Business Continuity Management and Intelligence Activities

Building a resilient organisation depends upon a risk-managed approach to management and as part of the risk process this involves the assessment of business-affecting threats where intelligence gathering is an important aspect.

Organisations need to collect and use information regarding threats in order to be able to anticipate factors that could influence their continued viability. Therefore organisations, as part of their BCM programme, need to undertake intelligence gathering relating to threats in order to anticipate and to plan for response to issues before they arise. Intelligence collection is therefore used for gathering, analysing and processing vital information which may help an organisation to remain competitive and enable it to survive and protect against the potential losses.

Intelligence activities can contribute and be invaluable in devising Business Continuity Management. At an organisational level there is a need to look at the different elements that are required to provide services and examine how these would be affected should the organisation be unable to perform its core business. Intelligence is important in areas such as Human Resources, Buildings and Facilities, ICT infrastructure, organisational knowledge base, Finance, logistical supply chain including information on delivery partners and, depending where the business operates, local political considerations such as corruption and stability. The information gathered may also include such areas as security (both physical and cyber) as well as those issues affecting Corporate Governance. In planning BCM the information available can then be used within individual BCM plans at both organisational and community levels to strengthen the measures required to resilience and ensure that company assets are able to cope with both global and local disruptive incidents either on site or where necessary devolved to other organisational offices or suitable partners who will deliver the required goods or services.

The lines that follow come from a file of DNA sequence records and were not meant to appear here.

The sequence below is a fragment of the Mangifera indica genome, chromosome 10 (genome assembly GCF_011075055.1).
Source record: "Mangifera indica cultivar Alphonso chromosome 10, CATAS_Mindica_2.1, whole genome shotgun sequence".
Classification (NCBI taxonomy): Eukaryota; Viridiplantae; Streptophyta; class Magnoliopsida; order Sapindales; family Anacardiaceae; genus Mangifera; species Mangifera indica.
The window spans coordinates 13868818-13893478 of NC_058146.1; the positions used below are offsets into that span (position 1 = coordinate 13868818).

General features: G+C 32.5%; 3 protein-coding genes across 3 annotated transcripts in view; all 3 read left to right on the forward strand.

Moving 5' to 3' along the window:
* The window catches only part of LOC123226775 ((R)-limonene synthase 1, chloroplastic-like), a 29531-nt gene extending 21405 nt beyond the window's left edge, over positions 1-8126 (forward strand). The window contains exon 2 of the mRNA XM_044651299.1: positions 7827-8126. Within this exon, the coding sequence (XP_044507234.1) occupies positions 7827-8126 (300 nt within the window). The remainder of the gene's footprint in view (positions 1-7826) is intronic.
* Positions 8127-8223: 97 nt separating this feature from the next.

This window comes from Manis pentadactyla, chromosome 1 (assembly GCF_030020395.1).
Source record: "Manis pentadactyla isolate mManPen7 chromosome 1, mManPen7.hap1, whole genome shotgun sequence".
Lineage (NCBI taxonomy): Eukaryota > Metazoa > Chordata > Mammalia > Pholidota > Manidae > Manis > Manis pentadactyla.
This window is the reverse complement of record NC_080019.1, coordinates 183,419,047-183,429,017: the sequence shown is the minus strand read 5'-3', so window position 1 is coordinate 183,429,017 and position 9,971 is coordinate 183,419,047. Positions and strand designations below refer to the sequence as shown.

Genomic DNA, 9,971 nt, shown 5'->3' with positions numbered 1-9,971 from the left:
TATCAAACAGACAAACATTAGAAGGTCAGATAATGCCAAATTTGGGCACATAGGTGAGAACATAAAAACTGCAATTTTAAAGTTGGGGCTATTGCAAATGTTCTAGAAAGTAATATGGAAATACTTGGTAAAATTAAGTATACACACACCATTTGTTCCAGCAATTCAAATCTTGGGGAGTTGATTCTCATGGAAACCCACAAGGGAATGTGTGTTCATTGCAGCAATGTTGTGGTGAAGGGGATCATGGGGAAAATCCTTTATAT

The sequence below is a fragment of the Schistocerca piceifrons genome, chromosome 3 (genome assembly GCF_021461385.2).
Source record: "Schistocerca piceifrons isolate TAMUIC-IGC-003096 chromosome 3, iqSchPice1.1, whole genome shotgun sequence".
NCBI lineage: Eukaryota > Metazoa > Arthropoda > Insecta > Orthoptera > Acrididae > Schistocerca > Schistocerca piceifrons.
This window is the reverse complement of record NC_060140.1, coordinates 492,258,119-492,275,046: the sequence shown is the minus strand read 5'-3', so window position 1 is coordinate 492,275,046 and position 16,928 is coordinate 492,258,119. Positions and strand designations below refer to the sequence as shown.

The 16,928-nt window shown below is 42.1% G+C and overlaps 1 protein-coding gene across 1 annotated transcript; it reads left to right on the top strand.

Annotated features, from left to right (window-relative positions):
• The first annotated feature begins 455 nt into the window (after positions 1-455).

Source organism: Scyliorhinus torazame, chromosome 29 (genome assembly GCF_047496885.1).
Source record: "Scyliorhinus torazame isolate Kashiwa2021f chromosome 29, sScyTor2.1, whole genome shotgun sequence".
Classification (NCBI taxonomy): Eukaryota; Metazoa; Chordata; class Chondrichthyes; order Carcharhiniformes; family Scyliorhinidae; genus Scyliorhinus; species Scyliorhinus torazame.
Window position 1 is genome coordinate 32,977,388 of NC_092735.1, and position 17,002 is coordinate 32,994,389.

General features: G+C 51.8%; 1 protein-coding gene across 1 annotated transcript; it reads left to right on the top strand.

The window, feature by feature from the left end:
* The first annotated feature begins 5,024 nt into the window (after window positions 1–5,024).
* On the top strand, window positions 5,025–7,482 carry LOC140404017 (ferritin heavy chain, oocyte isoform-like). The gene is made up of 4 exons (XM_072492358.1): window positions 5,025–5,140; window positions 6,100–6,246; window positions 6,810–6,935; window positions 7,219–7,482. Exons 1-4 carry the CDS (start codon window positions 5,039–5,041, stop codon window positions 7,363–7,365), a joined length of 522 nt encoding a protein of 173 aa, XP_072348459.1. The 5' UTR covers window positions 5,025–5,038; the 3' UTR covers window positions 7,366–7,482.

Intelligence activities are also carried out by external organisations and can have an effect on both how an organisation operates and influence the way in which it works through being made aware of issues that could affect both its Services and Business Continuity activities. Outside organisations such as the Business Continuity Institute (BCI) and British Standards Institute (BSI) produce the annual Horizon Scan which provides information on perceived and actual threats and trends relating to resilience. Organisations such as the police, civil contingency and governmental intelligence services also provide intelligence and advice on best practices in dealing with disruptive incidents. In addition there are commercial intelligence gathering services to which an organisation can subscribe who give both global and specialised local intelligence that could affect an organisations operations and that may include specialist research carried out by academics and academic bodies. Intelligence about political and regulatory issues which can effect operations is also obtainable from such bodies as the Government.

Organisations that value and manage their BCM intelligence will be better prepared to address potential issues through gathering information and converting it into a usable and valuable resource. It is most important to consider the significance of the intelligence process across the organisation and ensure that each organisational function is considered in relation to its intelligence requirements.